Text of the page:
Characteristics of people with a disability

Table 4.2 presents demographic information for the people with a disability in the FCPDS. Carers could be asked about up to three people with a disability for whom they cared. Therefore, demographic information on 1,140 people with a disability was collected. Eighty-seven per cent of families (n = 876) were caring for one person with a disability, 11.0% of families cared for two, and 1.2% of families cared for three people with a disability.

The general pattern of the age distribution was bimodal, with children and older people the two largest groups receiving care. In total, there were 406 people under the age of 18 in the sample (35.6%). Only a small number of preschool children were being cared for (4.7%); however, (22.7%) of people with a disability were primary-school aged children, and 8.7% were secondary-school aged children. Less than one-fifth of the sample of people with a disability were aged between 18 and 50 (15.5%), over half were over 50 years, and one-third were over 66 years.

Table 4.2 Demographic characteristics of the people with a disability
Variables Percentage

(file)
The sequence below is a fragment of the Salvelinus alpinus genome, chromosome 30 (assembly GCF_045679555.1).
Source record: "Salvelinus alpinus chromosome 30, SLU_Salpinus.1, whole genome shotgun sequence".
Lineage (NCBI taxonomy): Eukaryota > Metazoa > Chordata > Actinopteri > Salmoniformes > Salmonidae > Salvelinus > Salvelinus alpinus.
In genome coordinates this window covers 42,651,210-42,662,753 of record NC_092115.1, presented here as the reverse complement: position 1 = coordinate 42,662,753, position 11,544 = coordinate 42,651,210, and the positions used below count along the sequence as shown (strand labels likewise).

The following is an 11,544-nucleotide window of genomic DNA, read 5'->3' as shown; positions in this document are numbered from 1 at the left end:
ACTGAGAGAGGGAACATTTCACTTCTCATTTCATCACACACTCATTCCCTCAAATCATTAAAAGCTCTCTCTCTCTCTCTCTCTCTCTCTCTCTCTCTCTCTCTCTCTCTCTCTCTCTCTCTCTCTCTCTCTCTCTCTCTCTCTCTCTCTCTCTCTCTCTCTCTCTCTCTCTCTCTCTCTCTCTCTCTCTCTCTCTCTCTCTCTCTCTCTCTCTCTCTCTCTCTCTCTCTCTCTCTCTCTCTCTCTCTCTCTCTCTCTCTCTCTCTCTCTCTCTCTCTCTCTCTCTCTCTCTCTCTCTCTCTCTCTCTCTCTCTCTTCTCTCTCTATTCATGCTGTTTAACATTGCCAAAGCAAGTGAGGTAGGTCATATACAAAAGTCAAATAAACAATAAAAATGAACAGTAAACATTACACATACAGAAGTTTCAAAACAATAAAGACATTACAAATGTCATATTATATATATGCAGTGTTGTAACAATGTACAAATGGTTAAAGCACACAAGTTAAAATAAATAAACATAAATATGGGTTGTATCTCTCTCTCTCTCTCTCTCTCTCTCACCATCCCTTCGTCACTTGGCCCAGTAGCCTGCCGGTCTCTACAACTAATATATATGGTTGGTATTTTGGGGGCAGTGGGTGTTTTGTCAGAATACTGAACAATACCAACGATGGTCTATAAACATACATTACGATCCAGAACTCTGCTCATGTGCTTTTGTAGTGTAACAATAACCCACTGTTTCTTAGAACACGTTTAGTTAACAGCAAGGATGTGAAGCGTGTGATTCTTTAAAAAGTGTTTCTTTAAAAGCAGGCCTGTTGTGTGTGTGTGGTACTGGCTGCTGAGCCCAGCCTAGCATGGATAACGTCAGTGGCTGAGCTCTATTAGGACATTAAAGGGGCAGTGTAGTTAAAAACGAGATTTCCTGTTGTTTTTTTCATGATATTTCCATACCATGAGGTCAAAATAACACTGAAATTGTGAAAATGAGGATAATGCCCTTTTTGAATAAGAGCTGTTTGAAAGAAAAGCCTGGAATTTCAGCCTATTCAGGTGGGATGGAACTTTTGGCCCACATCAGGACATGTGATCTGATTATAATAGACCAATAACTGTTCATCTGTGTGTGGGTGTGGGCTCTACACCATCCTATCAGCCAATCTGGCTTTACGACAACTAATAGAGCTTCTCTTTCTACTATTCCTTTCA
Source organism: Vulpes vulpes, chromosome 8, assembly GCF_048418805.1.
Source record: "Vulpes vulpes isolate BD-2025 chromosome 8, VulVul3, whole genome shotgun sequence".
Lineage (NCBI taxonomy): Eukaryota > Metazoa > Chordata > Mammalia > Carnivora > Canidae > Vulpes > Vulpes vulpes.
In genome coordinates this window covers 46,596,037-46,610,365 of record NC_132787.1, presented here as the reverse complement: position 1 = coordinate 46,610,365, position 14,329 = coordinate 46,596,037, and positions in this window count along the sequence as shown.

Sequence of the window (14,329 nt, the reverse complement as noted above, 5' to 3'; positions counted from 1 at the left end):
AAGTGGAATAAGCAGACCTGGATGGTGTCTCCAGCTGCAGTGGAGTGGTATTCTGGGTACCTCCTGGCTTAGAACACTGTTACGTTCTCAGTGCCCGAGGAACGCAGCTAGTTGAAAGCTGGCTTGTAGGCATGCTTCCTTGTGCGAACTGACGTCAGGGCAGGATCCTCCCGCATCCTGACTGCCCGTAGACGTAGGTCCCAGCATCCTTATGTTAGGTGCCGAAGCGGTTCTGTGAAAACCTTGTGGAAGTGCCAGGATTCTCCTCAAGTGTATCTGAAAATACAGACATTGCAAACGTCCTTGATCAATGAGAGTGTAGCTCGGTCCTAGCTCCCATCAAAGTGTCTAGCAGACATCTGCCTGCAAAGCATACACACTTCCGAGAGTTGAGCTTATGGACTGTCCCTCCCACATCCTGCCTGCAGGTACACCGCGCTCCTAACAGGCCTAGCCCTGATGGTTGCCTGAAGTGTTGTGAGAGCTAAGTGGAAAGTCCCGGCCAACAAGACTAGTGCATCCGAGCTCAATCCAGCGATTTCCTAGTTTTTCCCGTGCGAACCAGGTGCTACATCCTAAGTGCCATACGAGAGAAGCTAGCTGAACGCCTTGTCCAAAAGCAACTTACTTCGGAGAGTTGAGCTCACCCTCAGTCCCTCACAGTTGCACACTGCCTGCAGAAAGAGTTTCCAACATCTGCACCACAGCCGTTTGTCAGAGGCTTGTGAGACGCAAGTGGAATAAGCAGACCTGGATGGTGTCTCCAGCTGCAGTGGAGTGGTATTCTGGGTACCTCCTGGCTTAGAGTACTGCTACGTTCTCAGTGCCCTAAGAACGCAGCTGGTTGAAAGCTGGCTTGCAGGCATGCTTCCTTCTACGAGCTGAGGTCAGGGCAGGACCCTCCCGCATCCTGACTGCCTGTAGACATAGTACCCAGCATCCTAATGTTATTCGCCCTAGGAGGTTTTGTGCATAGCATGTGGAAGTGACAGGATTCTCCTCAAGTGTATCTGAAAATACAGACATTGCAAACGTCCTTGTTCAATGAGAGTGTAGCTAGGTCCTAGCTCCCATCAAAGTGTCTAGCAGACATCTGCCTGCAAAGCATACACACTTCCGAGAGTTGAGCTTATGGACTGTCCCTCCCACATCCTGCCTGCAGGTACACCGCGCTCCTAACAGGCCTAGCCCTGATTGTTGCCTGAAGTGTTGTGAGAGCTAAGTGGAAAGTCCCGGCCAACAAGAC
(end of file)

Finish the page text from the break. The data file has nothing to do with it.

Age
0-4 years
4.1
5-12 years
22.7
13-17 years
8.7
18-35 years
8.1
36-50 years
7.5
51-65 years
16.6
66 years or more
32.2
Gender
Males
58.7
Females
41.3
Aboriginal or Torres Strait Islander origin
2.4
House of residence
Lives in same house as carer
94.7
Sometimes lives in the same house as carer
0.8
Does not live in same house as carer
4.6
Relationship to carer
Partner
37.3
Son/daughter
43.5
Parent or parent-in-law
13.7
Grandparent
0.3
Grandchild
0.6
Sibling
1.2
Other
3.4
Type of disability
Intellectual/learning
16.6
Physical
47.4
Psychiatric
11.2
Sensory/speech
4.9
Acquired brain injury
2.8
Multiple
14.5
Unassigned
2.6
Years of being cared for
0-1 years
10.0
2-3 years
16.8
4-6 years
23.9
7-12 years
23.3
13 years or more
26.1
Hours of caring by primary carer per week
1-20 hours
11.6
21-39 hours
10.7
40-59 hours
9.2
60-100 hours
10.6
101 hours or more
58.0
Care needs
Low
46.1
Medium
38.3
High
15.6
Number of observations
1,140

Note: Percentages may not total 100% due to rounding.
Source: FCPDS 2006